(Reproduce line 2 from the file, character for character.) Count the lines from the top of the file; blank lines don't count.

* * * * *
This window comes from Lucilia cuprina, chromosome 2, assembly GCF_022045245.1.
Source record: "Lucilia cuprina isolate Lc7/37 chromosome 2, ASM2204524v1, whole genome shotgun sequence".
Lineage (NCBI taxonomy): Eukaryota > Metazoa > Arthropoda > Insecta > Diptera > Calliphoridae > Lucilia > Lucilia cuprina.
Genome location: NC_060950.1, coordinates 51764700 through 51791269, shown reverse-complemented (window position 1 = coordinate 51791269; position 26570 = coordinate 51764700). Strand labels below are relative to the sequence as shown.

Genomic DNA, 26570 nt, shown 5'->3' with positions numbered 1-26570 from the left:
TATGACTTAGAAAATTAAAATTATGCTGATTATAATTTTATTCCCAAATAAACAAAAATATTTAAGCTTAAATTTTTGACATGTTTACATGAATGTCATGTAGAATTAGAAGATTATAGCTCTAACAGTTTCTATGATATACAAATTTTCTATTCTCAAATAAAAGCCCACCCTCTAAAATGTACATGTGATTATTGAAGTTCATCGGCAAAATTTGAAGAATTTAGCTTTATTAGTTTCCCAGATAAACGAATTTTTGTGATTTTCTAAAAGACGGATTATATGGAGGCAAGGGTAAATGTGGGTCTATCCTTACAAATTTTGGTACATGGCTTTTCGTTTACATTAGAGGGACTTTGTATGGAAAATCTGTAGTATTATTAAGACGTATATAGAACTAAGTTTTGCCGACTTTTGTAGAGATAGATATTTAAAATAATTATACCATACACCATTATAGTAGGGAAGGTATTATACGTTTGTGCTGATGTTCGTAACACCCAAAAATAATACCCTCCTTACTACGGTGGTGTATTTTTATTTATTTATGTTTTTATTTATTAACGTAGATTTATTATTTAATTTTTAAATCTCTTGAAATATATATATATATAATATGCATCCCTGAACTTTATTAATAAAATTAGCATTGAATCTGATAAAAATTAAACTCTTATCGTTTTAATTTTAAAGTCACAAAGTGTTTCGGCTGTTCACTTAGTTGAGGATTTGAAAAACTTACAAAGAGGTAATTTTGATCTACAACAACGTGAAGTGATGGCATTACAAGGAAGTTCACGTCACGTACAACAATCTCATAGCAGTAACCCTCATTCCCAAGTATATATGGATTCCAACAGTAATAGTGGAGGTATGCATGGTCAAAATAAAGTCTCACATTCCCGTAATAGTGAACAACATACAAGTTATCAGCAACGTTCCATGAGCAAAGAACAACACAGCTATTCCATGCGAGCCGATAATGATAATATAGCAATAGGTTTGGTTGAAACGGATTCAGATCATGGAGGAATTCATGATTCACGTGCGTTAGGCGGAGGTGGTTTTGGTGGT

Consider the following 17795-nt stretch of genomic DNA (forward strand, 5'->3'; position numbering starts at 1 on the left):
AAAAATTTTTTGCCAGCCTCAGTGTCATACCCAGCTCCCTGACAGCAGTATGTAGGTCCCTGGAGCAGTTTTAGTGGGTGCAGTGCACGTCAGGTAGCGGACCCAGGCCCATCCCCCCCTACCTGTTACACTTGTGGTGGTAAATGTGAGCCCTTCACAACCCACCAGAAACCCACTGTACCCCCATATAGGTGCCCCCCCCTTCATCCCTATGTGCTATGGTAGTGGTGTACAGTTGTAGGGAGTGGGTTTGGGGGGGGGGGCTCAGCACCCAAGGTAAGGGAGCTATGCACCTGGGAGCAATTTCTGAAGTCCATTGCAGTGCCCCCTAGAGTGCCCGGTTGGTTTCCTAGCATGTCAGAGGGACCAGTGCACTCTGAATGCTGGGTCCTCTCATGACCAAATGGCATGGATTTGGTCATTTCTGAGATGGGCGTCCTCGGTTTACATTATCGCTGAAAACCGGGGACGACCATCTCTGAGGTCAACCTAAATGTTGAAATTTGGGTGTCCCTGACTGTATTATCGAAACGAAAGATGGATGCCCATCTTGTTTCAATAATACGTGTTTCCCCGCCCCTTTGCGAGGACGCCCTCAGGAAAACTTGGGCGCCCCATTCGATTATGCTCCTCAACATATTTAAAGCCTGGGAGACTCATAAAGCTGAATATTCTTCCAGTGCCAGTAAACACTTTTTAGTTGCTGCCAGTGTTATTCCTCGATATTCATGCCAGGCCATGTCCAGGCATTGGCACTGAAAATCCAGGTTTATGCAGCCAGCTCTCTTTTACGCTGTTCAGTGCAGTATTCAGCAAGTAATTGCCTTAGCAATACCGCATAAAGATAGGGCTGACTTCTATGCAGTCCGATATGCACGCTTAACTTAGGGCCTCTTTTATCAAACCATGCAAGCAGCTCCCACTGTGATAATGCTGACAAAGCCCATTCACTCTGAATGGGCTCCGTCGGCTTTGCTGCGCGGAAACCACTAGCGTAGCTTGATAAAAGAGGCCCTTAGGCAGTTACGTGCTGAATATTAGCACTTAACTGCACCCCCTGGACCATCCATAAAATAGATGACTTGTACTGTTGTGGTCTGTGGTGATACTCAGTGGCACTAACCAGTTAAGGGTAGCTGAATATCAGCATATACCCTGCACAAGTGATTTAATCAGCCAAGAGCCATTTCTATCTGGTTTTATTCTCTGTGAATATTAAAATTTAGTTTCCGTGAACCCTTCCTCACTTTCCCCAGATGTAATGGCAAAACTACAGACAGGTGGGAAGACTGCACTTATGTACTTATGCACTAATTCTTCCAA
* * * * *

Source record: "Lucilia cuprina isolate Lc7/37 chromosome 2, ASM2204524v1, whole genome shotgun sequence".